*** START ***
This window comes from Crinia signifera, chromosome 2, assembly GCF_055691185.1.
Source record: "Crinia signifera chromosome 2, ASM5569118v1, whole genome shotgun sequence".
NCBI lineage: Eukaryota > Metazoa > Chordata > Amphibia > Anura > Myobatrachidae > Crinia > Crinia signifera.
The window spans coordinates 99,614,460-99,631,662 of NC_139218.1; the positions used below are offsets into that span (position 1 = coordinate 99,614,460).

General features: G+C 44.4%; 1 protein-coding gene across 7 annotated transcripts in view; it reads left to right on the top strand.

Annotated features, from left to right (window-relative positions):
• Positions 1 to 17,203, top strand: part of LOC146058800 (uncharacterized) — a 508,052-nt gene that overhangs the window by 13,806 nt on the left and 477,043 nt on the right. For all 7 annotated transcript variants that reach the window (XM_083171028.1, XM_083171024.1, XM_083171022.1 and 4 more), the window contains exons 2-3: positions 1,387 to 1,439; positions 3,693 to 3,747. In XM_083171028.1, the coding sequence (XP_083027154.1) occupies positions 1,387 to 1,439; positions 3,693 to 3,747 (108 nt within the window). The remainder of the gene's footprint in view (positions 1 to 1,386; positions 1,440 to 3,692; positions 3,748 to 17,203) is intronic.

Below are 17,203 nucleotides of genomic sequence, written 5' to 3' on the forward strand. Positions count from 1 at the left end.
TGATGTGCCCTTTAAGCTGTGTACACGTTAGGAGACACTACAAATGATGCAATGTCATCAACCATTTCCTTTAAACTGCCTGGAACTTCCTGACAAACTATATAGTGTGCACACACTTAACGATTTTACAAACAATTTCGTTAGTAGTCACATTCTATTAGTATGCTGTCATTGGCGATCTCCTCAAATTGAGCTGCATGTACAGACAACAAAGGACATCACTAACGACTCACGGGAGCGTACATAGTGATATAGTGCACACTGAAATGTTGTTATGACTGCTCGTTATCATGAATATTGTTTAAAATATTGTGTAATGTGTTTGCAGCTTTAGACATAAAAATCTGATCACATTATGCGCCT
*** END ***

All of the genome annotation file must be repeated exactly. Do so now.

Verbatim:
This window comes from Crinia signifera, chromosome 2, assembly GCF_055691185.1.
Source record: "Crinia signifera chromosome 2, ASM5569118v1, whole genome shotgun sequence".
NCBI lineage: Eukaryota > Metazoa > Chordata > Amphibia > Anura > Myobatrachidae > Crinia > Crinia signifera.
The window spans coordinates 99,614,460-99,631,662 of NC_139218.1; the positions used below are offsets into that span (position 1 = coordinate 99,614,460).

General features: G+C 44.4%; 1 protein-coding gene across 7 annotated transcripts in view; it reads left to right on the top strand.

Annotated features, from left to right (window-relative positions):
• Positions 1 to 17,203, top strand: part of LOC146058800 (uncharacterized) — a 508,052-nt gene that overhangs the window by 13,806 nt on the left and 477,043 nt on the right. For all 7 annotated transcript variants that reach the window (XM_083171028.1, XM_083171024.1, XM_083171022.1 and 4 more), the window contains exons 2-3: positions 1,387 to 1,439; positions 3,693 to 3,747. In XM_083171028.1, the coding sequence (XP_083027154.1) occupies positions 1,387 to 1,439; positions 3,693 to 3,747 (108 nt within the window). The remainder of the gene's footprint in view (positions 1 to 1,386; positions 1,440 to 3,692; positions 3,748 to 17,203) is intronic.

Below are 17,203 nucleotides of genomic sequence, written 5' to 3' on the forward strand. Positions count from 1 at the left end.
TGATGTGCCCTTTAAGCTGTGTACACGTTAGGAGACACTACAAATGATGCAATGTCATCAACCATTTCCTTTAAACTGCCTGGAACTTCCTGACAAACTATATAGTGTGCACACACTTAACGATTTTACAAACAATTTCGTTAGTAGTCACATTCTATTAGTATGCTGTCATTGGCGATCTCCTCAAATTGAGCTGCATGTACAGACAACAAAGGACATCACTAACGACTCACGGGAGCGTACATAGTGATATAGTGCACACTGAAATGTTGTTATGACTGCTCGTTATCATGAATATTGTTTAAAATATTGTGTAATGTGTTTGCAGCTTTAGACATAAAAATCTGATCACATTATGCGCCT